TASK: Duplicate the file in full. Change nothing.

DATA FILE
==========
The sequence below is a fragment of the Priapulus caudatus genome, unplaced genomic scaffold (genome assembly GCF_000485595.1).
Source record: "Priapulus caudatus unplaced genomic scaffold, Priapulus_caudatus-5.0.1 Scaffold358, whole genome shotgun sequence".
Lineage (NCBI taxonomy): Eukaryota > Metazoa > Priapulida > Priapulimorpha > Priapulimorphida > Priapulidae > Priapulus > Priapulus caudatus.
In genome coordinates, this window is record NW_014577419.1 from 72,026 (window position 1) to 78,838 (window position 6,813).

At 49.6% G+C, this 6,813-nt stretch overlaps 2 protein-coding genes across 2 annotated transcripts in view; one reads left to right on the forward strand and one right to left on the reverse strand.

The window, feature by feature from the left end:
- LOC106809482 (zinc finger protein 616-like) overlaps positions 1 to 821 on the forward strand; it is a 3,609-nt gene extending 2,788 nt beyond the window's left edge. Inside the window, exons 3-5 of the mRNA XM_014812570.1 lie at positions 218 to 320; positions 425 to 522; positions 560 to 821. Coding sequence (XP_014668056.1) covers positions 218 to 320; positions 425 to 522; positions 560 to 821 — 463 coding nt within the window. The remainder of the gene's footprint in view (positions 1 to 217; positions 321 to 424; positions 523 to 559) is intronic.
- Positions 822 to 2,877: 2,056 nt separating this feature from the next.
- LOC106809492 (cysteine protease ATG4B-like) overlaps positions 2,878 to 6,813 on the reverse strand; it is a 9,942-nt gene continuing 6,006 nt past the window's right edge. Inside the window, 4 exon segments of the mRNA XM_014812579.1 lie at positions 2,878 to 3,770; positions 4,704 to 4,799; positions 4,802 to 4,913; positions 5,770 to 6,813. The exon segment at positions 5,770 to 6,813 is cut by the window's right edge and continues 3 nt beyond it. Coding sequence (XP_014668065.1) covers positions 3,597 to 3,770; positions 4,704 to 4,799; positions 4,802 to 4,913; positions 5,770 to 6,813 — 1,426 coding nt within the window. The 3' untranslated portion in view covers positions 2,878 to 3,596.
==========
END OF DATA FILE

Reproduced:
The sequence below is a fragment of the Priapulus caudatus genome, unplaced genomic scaffold (genome assembly GCF_000485595.1).
Source record: "Priapulus caudatus unplaced genomic scaffold, Priapulus_caudatus-5.0.1 Scaffold358, whole genome shotgun sequence".
Lineage (NCBI taxonomy): Eukaryota > Metazoa > Priapulida > Priapulimorpha > Priapulimorphida > Priapulidae > Priapulus > Priapulus caudatus.
In genome coordinates, this window is record NW_014577419.1 from 72,026 (window position 1) to 78,838 (window position 6,813).

At 49.6% G+C, this 6,813-nt stretch overlaps 2 protein-coding genes across 2 annotated transcripts in view; one reads left to right on the forward strand and one right to left on the reverse strand.

The window, feature by feature from the left end:
- LOC106809482 (zinc finger protein 616-like) overlaps positions 1 to 821 on the forward strand; it is a 3,609-nt gene extending 2,788 nt beyond the window's left edge. Inside the window, exons 3-5 of the mRNA XM_014812570.1 lie at positions 218 to 320; positions 425 to 522; positions 560 to 821. Coding sequence (XP_014668056.1) covers positions 218 to 320; positions 425 to 522; positions 560 to 821 — 463 coding nt within the window. The remainder of the gene's footprint in view (positions 1 to 217; positions 321 to 424; positions 523 to 559) is intronic.
- Positions 822 to 2,877: 2,056 nt separating this feature from the next.
- LOC106809492 (cysteine protease ATG4B-like) overlaps positions 2,878 to 6,813 on the reverse strand; it is a 9,942-nt gene continuing 6,006 nt past the window's right edge. Inside the window, 4 exon segments of the mRNA XM_014812579.1 lie at positions 2,878 to 3,770; positions 4,704 to 4,799; positions 4,802 to 4,913; positions 5,770 to 6,813. The exon segment at positions 5,770 to 6,813 is cut by the window's right edge and continues 3 nt beyond it. Coding sequence (XP_014668065.1) covers positions 3,597 to 3,770; positions 4,704 to 4,799; positions 4,802 to 4,913; positions 5,770 to 6,813 — 1,426 coding nt within the window. The 3' untranslated portion in view covers positions 2,878 to 3,596.